The Industrial Revolution increased the supply of consumer goods which then required mass marketing to drive consumer demand. Today, household spending accounts for 70% of the U.S. economy. Advertising has played a fundamental role in the creation of the consumer economy.
Many of the world’s most recognized brands have been built on the back of TV advertising. Back then, attention was easy to capture. Before the internet—namely social media—fragmented our attention. In a world flooded with choice, attention becomes the most valuable commodity. This was the attention economy. And now comes the creator economy: a new model where creators can directly make money from their audience.
In the 2010s, influencer marketing represented a new opportunity for corporations to increase brand awareness and rebuild consumer trust. But soon, originality gave way for influencer fatigue and inauthentic brand partnerships. Ten years later, a new generation of creators are leveraging their engaged communities to build their own brands. Throughout history, new tools have accelerated social progress. The creator economy is powered by a thin layer of technology hosted by content subscription platforms like OnlyFans, Substack and Patreon.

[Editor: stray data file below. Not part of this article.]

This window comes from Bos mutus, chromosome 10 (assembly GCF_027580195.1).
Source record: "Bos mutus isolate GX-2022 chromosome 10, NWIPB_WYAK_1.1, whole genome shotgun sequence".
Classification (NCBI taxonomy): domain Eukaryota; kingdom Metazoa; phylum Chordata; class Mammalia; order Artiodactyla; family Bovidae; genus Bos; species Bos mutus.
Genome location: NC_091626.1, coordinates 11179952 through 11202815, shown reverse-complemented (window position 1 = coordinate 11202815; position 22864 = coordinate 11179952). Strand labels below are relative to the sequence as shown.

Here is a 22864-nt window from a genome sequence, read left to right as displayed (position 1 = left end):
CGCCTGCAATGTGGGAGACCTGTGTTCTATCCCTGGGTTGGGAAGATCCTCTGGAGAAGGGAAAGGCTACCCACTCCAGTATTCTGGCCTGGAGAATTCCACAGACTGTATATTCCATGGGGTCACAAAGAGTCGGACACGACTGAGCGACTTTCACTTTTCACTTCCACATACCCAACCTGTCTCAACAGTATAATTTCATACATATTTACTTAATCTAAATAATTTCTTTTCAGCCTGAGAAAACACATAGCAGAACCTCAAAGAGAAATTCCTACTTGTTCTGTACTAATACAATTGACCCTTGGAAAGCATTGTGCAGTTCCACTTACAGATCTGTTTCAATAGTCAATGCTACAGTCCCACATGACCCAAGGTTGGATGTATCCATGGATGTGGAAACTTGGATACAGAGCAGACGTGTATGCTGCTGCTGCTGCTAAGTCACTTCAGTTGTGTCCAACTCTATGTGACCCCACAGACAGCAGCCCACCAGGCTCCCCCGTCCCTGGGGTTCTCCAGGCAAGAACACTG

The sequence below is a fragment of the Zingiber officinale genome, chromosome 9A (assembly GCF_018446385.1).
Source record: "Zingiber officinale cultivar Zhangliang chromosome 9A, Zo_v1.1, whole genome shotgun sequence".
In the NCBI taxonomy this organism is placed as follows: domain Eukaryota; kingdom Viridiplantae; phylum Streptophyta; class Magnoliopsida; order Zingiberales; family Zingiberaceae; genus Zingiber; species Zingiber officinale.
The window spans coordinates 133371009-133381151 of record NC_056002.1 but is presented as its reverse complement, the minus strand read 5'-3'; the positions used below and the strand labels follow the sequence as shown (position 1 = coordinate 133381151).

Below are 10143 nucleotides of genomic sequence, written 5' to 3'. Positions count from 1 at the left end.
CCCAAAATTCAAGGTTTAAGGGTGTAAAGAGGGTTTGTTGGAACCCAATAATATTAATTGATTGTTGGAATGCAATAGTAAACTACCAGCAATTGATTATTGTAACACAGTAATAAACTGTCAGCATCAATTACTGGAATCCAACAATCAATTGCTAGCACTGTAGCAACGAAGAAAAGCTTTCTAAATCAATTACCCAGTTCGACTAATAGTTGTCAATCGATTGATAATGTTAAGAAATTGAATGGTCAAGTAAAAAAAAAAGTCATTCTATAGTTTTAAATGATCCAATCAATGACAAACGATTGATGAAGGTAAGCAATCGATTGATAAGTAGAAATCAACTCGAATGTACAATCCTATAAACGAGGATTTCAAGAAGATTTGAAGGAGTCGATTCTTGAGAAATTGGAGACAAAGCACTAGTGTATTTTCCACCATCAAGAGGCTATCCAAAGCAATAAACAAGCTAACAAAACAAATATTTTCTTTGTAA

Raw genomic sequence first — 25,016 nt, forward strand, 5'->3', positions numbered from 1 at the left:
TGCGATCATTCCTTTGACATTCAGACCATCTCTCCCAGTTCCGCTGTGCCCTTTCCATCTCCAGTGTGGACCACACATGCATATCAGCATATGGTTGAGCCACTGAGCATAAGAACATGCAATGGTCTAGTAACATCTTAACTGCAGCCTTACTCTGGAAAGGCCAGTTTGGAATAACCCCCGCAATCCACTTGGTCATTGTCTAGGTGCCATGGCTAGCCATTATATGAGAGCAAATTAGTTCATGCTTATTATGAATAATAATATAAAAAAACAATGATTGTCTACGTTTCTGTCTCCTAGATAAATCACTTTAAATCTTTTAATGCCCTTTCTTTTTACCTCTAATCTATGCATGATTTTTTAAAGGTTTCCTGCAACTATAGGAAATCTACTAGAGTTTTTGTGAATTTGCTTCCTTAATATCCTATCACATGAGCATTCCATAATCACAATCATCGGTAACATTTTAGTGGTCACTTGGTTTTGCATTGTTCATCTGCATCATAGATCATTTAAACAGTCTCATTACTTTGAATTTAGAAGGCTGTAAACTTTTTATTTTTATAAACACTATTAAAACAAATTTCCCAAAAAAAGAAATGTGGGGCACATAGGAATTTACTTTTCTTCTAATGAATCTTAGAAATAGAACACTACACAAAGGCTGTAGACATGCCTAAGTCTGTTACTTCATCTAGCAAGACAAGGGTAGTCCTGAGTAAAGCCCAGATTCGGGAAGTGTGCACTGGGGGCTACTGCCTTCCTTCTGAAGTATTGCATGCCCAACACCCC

Creators now have the power to cut brands and advertising agencies out of the picture and go direct to community. Unlike broadcast media or social networks, individuals can build viable businesses from a small number of dedicated fans. In the creator economy, passion and true connection supersede vanity metrics such as likes, views and impressions. The whole model revolves around social tribes with shared values and interests, often bordering on obsession. A quick look at Discord, reveals servers on “The Land of Cheese”, “Naruto World” and “Celtic Unity”.
The creator economy is an escape from centralized corporations. We are now seeing the distributio...